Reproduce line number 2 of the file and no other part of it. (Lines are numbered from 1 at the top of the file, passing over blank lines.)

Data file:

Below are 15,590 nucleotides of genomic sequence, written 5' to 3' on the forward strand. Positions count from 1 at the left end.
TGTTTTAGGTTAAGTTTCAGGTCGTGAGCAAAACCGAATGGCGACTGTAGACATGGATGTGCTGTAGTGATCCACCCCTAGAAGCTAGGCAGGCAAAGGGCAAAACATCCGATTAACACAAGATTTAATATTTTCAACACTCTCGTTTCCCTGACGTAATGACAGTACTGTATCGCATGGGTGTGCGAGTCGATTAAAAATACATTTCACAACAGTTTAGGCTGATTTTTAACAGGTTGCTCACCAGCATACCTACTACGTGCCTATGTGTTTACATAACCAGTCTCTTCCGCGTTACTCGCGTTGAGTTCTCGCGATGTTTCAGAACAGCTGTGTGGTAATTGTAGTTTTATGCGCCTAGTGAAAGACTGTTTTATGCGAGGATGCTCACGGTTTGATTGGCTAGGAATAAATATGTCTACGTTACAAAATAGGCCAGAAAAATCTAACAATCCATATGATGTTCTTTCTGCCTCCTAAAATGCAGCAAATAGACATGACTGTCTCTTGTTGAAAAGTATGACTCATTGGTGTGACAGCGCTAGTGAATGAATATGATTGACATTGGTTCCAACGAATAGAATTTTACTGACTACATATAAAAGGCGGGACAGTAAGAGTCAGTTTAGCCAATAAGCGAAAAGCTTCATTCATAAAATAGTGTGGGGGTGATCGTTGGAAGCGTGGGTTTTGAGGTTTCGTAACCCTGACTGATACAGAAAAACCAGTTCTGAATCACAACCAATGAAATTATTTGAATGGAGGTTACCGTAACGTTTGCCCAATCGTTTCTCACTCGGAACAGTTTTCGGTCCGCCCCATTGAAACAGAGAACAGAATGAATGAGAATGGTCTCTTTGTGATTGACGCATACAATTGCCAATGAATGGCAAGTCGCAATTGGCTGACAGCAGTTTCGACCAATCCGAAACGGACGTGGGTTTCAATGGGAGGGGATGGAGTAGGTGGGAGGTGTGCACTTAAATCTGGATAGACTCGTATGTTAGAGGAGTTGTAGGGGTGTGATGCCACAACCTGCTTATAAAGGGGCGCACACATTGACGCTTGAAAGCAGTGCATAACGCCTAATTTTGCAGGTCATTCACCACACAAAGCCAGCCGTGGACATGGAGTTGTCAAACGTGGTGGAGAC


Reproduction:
TGTTTTAGGTTAAGTTTCAGGTCGTGAGCAAAACCGAATGGCGACTGTAGACATGGATGTGCTGTAGTGATCCACCCCTAGAAGCTAGGCAGGCAAAGGGCAAAACATCCGATTAACACAAGATTTAATATTTTCAACACTCTCGTTTCCCTGACGTAATGACAGTACTGTATCGCATGGGTGTGCGAGTCGATTAAAAATACATTTCACAACAGTTTAGGCTGATTTTTAACAGGTTGCTCACCAGCATACCTACTACGTGCCTATGTGTTTACATAACCAGTCTCTTCCGCGTTACTCGCGTTGAGTTCTCGCGATGTTTCAGAACAGCTGTGTGGTAATTGTAGTTTTATGCGCCTAGTGAAAGACTGTTTTATGCGAGGATGCTCACGGTTTGATTGGCTAGGAATAAATATGTCTACGTTACAAAATAGGCCAGAAAAATCTAACAATCCATATGATGTTCTTTCTGCCTCCTAAAATGCAGCAAATAGACATGACTGTCTCTTGTTGAAAAGTATGACTCATTGGTGTGACAGCGCTAGTGAATGAATATGATTGACATTGGTTCCAACGAATAGAATTTTACTGACTACATATAAAAGGCGGGACAGTAAGAGTCAGTTTAGCCAATAAGCGAAAAGCTTCATTCATAAAATAGTGTGGGGGTGATCGTTGGAAGCGTGGGTTTTGAGGTTTCGTAACCCTGACTGATACAGAAAAACCAGTTCTGAATCACAACCAATGAAATTATTTGAATGGAGGTTACCGTAACGTTTGCCCAATCGTTTCTCACTCGGAACAGTTTTCGGTCCGCCCCATTGAAACAGAGAACAGAATGAATGAGAATGGTCTCTTTGTGATTGACGCATACAATTGCCAATGAATGGCAAGTCGCAATTGGCTGACAGCAGTTTCGACCAATCCGAAACGGACGTGGGTTTCAATGGGAGGGGATGGAGTAGGTGGGAGGTGTGCACTTAAATCTGGATAGACTCGTATGTTAGAGGAGTTGTAGGGGTGTGATGCCACAACCTGCTTATAAAGGGGCGCACACATTGACGCTTGAAAGCAGTGCATAACGCCTAATTTTGCAGGTCATTCACCACACAAAGCCAGCCGTGGACATGGAGTTGTCAAACGTGGTGGAGAC